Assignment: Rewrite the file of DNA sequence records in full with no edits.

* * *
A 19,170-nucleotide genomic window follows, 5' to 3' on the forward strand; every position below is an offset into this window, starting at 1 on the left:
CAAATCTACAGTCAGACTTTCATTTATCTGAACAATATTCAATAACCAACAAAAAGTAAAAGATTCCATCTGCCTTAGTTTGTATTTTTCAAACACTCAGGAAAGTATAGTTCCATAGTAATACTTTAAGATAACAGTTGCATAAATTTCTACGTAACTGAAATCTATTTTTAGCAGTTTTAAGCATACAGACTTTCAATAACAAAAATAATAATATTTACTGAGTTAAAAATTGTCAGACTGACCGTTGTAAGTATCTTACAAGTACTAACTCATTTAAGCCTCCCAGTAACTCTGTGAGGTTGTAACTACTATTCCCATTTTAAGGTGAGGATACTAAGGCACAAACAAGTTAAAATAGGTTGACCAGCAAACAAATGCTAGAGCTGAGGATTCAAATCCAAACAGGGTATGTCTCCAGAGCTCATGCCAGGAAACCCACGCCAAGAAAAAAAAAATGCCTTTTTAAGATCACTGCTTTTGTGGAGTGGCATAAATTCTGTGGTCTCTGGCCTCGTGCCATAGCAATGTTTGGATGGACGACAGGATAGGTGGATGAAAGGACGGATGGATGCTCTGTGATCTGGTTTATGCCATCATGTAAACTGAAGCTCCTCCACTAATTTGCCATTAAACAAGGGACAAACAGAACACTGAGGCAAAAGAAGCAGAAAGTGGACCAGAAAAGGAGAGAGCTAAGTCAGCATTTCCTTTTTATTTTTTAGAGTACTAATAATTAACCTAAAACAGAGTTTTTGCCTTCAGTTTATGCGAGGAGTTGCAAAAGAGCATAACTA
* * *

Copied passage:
A 19,170-nucleotide genomic window follows, 5' to 3' on the forward strand; every position below is an offset into this window, starting at 1 on the left:
CAAATCTACAGTCAGACTTTCATTTATCTGAACAATATTCAATAACCAACAAAAAGTAAAAGATTCCATCTGCCTTAGTTTGTATTTTTCAAACACTCAGGAAAGTATAGTTCCATAGTAATACTTTAAGATAACAGTTGCATAAATTTCTACGTAACTGAAATCTATTTTTAGCAGTTTTAAGCATACAGACTTTCAATAACAAAAATAATAATATTTACTGAGTTAAAAATTGTCAGACTGACCGTTGTAAGTATCTTACAAGTACTAACTCATTTAAGCCTCCCAGTAACTCTGTGAGGTTGTAACTACTATTCCCATTTTAAGGTGAGGATACTAAGGCACAAACAAGTTAAAATAGGTTGACCAGCAAACAAATGCTAGAGCTGAGGATTCAAATCCAAACAGGGTATGTCTCCAGAGCTCATGCCAGGAAACCCACGCCAAGAAAAAAAAAATGCCTTTTTAAGATCACTGCTTTTGTGGAGTGGCATAAATTCTGTGGTCTCTGGCCTCGTGCCATAGCAATGTTTGGATGGACGACAGGATAGGTGGATGAAAGGACGGATGGATGCTCTGTGATCTGGTTTATGCCATCATGTAAACTGAAGCTCCTCCACTAATTTGCCATTAAACAAGGGACAAACAGAACACTGAGGCAAAAGAAGCAGAAAGTGGACCAGAAAAGGAGAGAGCTAAGTCAGCATTTCCTTTTTATTTTTTAGAGTACTAATAATTAACCTAAAACAGAGTTTTTGCCTTCAGTTTATGCGAGGAGTTGCAAAAGAGCATAACTA